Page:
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Chapter:Cooked Sauces, Gravies, and Thickening Tips
Section:Thickening Tips
Recipe:Re: arrowroot, what is it?
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Re: arrowroot, what is it?
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While the purposes are the same, there are some differences between the
the finished product when using arrowroot v cornstarch.

Arrowroot slurries and cornstarch slurries are both used to thicken
sauces and gravies. They both yield a clear, glossy sauce which gives a
"mouth feel" and appearance similar to a sauce containing quantities of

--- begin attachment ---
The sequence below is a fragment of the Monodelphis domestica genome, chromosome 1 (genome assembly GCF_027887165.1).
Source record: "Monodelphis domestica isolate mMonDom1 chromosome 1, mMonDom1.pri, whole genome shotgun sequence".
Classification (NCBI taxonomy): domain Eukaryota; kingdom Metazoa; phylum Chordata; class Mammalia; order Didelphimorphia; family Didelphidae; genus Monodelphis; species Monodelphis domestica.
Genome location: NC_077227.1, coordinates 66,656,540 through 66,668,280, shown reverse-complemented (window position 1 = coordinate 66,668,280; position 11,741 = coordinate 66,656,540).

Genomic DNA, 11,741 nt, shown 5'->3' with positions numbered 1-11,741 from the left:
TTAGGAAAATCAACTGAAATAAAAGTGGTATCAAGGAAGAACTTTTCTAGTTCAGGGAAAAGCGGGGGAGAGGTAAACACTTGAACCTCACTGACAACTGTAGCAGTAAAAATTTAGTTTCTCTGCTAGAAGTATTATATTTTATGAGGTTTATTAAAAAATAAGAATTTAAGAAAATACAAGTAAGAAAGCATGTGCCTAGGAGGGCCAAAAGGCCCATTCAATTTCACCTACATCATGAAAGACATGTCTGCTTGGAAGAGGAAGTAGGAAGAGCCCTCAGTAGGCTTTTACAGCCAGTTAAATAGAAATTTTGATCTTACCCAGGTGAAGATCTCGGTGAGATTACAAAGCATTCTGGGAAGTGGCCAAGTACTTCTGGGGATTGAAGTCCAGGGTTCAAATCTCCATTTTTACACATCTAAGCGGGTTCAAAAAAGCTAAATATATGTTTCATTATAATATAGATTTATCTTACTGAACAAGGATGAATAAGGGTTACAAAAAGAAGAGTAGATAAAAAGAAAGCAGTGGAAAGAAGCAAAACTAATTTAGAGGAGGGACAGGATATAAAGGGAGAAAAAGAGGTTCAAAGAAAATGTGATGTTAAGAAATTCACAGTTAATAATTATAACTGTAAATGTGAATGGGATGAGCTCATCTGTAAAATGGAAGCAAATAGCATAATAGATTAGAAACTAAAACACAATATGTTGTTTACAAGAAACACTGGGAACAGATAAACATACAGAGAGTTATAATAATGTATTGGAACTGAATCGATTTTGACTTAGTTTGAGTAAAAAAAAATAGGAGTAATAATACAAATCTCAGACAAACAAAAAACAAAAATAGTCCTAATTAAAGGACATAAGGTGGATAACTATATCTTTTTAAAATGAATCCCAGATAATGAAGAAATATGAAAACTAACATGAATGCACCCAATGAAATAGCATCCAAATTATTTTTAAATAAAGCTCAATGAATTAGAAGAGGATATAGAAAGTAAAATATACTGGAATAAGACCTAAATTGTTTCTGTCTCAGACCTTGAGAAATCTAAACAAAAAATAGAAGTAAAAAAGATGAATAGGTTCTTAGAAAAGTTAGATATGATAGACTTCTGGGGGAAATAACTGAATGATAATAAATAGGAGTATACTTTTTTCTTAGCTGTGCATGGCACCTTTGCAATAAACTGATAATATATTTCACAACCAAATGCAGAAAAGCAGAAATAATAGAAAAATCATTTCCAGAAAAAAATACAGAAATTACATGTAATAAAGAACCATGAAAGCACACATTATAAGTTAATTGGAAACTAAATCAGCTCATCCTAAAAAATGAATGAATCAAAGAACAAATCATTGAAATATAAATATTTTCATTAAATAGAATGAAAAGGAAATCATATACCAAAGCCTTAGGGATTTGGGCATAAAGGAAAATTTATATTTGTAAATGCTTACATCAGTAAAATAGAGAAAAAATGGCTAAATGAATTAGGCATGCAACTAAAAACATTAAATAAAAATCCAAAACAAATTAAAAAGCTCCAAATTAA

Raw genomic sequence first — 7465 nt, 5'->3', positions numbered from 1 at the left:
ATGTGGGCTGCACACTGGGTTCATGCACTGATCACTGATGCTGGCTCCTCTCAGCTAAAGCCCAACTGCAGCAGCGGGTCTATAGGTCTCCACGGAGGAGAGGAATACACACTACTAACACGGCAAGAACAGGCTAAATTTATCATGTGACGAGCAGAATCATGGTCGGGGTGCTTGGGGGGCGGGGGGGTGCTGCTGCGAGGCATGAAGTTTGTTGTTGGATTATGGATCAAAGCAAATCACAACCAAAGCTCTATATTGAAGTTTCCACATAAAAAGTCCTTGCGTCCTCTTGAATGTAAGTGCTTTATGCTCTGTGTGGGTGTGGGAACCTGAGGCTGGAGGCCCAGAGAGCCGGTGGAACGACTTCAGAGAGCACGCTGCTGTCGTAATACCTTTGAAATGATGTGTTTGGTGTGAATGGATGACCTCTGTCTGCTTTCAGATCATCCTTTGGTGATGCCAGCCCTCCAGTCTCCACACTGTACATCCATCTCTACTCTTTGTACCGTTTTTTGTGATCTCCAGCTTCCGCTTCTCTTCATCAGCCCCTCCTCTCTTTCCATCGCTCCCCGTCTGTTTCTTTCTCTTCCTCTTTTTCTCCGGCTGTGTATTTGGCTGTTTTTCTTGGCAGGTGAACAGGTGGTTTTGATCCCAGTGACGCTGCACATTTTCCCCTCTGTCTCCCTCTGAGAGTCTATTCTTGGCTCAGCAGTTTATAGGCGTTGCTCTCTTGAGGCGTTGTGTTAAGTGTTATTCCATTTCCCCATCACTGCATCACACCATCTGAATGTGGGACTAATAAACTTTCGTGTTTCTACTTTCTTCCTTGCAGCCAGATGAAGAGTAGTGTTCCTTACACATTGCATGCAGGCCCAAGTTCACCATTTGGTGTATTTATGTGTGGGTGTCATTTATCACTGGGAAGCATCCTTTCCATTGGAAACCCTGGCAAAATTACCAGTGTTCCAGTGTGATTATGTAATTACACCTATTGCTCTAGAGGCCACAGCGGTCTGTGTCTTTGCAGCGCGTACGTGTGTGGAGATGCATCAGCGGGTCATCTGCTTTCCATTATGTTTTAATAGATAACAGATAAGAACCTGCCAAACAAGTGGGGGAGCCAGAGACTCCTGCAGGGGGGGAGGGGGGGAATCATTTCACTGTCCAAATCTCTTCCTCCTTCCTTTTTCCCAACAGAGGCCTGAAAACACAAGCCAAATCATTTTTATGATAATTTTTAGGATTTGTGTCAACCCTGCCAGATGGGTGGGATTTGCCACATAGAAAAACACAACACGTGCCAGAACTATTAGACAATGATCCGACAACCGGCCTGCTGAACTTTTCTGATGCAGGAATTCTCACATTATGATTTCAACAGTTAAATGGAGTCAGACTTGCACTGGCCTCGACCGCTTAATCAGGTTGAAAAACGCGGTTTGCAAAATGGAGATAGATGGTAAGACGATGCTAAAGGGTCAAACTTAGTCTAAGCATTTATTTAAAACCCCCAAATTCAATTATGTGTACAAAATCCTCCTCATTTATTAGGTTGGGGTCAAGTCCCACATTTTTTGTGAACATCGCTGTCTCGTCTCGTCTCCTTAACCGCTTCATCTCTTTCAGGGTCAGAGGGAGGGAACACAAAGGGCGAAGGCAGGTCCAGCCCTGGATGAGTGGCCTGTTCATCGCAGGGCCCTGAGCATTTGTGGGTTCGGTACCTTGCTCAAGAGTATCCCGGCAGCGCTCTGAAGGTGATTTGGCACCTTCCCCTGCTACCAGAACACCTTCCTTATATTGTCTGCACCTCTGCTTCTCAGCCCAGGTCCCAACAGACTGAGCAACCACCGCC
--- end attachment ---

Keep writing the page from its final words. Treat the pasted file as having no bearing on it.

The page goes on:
butter.

They both require much less time than a flour-thickened sauce. They are
both used as slurries, stirred into the hot liquid *off heat!*. The
arrowroot slurry is merely stirred into the liquid for 30 seconds to a
minute and it's ready.
____

Arrowroot thickened sauces, on the other hand, freeze well in such
preparations as chicken pies, and do not re-hydrolize (the word just
popped out of my sub-conscious) when the pies are reheated. I have also
used it for thickening chicken ala king, which I have then frozen and
re-heated without any problems.

Posted by Edward Conroy to rec.food.cooking on 24 Jun 1996.